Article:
Schools talk about mental health concerns
Published 9:11 pm Thursday, February 22, 2018
Suffolk Public Schools is partnering with the Sarah Michelle Peterson Foundation in a new, division-wide initiative to raise awareness of mental health concerns among students.
The plan is to start the conversation with faculty, parents and teens that will educate them on the warning signs they may see and challenge the stigma surrounding depression. This includes a video for 10th-graders in the school division and three community presentations on the topic of mental health, anxiety and depression featuring the same video.
About a dozen parents and individuals involved in local youth organizations came to King’s Fork High School Wednesday evening for the first presentation featuring the video “More than Sad: Teen Depression” by the American Foundation for Suicide Prevention.
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The presentation was conducted by Michelle Peterson, who founded the Sarah Michelle Peterson Foundation with her husband, Eric, in honor of their 15-year-old daughter, who died by suicide in January 2014.
“We need to not be afraid to speak about suicide directly to people that concern us,” Peterson said. “When we see warning signs, we need to proceed to have a safe conversation.”
The video is designed to help students and parents recognize the signs of depression and encourage asking for help when it’s seen in their children, students, peers or themselves. Peterson explained not only how to ask for help but also how to approach conversations about depression and suicide as an adult.
“A lot of times, adults don’t know what to say or what to look for, and I think this is going to help,” said Suzanne Rice, assistant superintendent for student services.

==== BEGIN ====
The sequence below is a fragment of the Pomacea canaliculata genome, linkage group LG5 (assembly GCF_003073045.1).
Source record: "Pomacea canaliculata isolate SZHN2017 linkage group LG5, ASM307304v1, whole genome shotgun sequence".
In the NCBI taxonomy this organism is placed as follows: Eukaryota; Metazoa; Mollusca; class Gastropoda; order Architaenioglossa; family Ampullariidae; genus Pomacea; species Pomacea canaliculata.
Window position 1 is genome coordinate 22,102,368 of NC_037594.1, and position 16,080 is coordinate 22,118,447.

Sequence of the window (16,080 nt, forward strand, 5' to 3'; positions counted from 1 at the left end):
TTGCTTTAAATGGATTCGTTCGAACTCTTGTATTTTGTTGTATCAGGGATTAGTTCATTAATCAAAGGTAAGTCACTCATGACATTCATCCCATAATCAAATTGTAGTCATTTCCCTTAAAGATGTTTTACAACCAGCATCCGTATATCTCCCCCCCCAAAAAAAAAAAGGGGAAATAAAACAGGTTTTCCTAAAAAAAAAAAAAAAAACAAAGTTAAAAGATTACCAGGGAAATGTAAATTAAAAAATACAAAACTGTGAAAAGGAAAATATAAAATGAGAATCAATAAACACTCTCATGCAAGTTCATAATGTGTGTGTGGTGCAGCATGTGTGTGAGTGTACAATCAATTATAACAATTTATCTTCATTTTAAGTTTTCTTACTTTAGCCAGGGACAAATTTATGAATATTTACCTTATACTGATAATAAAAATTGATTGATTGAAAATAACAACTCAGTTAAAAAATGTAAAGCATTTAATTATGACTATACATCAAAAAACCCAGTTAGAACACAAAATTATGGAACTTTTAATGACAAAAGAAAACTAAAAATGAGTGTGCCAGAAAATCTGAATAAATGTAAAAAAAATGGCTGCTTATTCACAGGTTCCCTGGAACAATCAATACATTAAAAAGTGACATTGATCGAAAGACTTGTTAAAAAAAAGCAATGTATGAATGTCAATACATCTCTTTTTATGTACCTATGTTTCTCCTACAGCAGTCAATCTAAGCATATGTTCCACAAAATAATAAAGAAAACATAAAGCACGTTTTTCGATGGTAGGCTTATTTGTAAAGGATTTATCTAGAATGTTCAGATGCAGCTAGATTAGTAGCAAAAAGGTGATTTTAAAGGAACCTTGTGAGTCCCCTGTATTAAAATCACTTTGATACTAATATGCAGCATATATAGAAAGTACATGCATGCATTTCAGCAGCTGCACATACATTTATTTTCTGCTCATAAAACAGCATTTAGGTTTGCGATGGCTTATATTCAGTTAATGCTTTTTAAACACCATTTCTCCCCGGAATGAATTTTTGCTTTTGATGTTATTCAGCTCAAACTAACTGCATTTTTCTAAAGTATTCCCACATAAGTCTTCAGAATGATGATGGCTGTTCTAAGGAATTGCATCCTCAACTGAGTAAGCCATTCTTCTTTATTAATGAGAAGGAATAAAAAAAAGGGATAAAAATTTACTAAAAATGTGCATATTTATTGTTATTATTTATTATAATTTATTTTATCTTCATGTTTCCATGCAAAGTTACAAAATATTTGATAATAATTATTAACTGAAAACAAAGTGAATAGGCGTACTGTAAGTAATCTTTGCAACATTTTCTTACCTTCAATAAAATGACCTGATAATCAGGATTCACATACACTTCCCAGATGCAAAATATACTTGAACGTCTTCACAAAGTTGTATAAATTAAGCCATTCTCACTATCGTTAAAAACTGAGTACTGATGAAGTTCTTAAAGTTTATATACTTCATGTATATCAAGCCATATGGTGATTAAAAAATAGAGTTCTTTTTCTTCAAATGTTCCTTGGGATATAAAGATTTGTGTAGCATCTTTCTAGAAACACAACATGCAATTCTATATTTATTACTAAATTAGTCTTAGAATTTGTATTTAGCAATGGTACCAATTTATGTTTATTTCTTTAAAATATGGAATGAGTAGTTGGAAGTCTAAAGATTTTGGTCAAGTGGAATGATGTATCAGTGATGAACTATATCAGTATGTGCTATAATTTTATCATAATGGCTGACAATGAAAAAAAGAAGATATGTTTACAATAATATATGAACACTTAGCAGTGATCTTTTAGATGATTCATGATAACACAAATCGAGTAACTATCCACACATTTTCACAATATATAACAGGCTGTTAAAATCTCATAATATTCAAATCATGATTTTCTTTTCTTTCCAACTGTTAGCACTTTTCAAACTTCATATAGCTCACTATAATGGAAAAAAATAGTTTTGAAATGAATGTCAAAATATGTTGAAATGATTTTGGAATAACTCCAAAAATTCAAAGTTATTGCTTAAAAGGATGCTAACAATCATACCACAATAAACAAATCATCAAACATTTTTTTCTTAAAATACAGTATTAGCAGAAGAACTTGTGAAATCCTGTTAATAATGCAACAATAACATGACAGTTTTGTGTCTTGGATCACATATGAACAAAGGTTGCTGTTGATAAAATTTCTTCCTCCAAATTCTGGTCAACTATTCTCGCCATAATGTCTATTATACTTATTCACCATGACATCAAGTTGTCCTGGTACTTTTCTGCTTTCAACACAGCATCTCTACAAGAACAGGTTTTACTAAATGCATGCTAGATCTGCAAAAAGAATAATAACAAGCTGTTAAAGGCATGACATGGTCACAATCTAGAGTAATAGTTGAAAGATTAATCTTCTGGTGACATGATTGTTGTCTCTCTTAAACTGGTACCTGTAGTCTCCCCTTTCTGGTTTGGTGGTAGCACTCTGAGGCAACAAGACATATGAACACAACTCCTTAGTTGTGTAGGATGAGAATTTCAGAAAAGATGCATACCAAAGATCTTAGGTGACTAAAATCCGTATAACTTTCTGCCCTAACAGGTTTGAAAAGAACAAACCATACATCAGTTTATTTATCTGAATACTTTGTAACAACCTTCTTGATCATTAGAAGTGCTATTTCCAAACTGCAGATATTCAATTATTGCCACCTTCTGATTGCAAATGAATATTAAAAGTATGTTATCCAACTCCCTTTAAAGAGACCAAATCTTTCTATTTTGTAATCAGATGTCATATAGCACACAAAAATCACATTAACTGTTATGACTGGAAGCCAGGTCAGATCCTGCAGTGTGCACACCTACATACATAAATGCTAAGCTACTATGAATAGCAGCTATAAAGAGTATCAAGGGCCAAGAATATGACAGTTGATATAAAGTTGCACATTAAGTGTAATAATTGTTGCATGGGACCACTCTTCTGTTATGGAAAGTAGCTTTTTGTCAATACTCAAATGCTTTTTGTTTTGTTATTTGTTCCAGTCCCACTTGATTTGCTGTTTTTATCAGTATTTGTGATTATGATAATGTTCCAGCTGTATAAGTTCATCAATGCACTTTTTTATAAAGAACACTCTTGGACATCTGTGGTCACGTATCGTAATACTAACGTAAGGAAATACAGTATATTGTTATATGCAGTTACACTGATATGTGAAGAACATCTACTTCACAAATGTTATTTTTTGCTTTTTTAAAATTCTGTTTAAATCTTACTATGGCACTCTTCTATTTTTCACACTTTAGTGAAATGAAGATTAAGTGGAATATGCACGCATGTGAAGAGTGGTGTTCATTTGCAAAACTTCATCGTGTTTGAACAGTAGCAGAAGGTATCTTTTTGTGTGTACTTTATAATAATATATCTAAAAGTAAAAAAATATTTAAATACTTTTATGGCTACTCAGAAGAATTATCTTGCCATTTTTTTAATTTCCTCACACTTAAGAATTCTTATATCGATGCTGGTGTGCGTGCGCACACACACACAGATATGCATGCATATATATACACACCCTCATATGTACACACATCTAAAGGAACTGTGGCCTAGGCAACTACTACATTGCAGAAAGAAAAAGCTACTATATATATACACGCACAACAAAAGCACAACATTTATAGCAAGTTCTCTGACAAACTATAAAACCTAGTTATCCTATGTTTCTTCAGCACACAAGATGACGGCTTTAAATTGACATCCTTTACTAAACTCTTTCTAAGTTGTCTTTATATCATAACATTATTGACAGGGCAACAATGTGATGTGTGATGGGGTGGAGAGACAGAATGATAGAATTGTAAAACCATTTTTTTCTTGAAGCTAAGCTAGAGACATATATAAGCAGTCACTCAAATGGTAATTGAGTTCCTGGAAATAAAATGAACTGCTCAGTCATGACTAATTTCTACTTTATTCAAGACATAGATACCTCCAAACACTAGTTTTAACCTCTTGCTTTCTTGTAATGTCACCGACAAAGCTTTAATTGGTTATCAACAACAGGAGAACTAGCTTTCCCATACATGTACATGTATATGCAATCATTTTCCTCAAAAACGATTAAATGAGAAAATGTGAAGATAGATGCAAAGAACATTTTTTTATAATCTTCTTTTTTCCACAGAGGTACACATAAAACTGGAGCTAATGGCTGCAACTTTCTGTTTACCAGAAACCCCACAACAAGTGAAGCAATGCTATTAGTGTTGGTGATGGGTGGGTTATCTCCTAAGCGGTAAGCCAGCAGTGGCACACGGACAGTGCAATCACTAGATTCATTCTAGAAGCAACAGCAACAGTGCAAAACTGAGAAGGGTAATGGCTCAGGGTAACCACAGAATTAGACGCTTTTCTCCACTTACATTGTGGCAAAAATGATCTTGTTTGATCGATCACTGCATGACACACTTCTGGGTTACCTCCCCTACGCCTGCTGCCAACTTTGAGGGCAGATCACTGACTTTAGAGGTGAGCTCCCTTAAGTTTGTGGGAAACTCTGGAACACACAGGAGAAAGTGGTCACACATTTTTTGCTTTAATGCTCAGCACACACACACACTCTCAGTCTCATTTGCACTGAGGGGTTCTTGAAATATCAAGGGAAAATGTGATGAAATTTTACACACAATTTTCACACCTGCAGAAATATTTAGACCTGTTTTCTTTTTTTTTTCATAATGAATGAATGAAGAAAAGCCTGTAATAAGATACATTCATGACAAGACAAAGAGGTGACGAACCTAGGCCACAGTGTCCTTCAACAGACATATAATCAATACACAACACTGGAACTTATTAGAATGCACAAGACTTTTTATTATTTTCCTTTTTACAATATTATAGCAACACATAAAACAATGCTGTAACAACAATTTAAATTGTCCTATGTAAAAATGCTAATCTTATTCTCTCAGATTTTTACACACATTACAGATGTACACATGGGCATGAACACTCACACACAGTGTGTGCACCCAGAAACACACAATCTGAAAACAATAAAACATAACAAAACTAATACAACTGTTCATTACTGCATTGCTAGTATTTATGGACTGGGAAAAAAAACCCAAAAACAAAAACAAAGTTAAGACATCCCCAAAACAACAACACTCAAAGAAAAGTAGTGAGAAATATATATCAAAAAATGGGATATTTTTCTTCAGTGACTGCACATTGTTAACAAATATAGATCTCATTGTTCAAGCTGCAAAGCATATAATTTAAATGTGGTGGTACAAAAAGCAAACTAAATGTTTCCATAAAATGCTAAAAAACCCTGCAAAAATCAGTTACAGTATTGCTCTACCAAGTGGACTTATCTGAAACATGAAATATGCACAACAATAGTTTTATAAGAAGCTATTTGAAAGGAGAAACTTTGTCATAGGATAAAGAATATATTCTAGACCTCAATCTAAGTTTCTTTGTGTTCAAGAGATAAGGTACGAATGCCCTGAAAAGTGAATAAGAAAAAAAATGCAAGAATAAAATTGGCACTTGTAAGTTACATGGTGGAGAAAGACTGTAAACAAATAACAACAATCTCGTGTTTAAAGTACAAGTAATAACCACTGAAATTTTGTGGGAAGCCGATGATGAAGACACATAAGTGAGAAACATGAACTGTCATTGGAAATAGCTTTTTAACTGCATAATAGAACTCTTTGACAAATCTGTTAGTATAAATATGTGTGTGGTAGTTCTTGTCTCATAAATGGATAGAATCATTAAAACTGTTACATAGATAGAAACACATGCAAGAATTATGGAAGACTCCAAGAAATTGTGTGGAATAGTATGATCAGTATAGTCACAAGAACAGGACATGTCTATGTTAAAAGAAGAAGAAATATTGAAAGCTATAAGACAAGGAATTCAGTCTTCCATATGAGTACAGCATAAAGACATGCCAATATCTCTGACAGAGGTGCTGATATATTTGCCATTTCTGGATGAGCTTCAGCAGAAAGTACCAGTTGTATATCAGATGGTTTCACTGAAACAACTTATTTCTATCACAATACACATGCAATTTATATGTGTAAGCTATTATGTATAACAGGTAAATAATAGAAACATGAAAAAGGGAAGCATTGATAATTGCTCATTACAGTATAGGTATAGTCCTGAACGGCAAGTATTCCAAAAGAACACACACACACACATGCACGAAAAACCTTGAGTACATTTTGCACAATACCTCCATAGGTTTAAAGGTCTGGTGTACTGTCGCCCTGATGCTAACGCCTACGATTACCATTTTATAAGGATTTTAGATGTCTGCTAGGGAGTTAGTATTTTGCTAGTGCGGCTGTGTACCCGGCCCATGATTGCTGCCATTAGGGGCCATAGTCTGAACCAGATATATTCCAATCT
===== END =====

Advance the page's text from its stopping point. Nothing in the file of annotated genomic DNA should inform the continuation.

The Centers for Disease Control conducts the national Youth Risk Behavior Survey every two years for ninth- to 12th-graders in public and private schools. The latest results in 2015 showed that 17.7 percent of students reported having seriously considered attempting suicide in the previous year.
Furthermore, 14.6 percent reported having made a plan to attempt suicide in the previous year, and 8.6 percent reported to have attempted one or more times in that span.
“Threat assessments take place in our school when students threaten to harm themselves or others, and that for a fact has increased,” Rice said. “I can’t give you a number on that, but I do see it on a weekly basis — even at the elementary level — where kids are threatening to harm or kill themselves.”
Peterson stressed that depression is an illness, not a weakness or something that can be changed at will. It needs to be treated with positive mood-enhancers like exercise or changes in diet, and with therapy and medication if deemed necessary, she said.
Lourdes Soto has children that go to school in Suffolk. She said the presentation was great education for parents and children alike.
“This a great way for everyone to help everyone,” she said.
Peterson hopes that each following presentation brings a bigger turnout from the community, whether they’re parents, school faculty or others that are involved in youth activities.
“We want the adults in our kids’ lives to be looking out for them with us, because we can’t do this alone. We have to do this as a community,” she said.
Community presentations will be held at March 1 at Nansemond River High School and at 6:30 p.m. March 14 at Lakeland High School. Call 925-6752 for more information.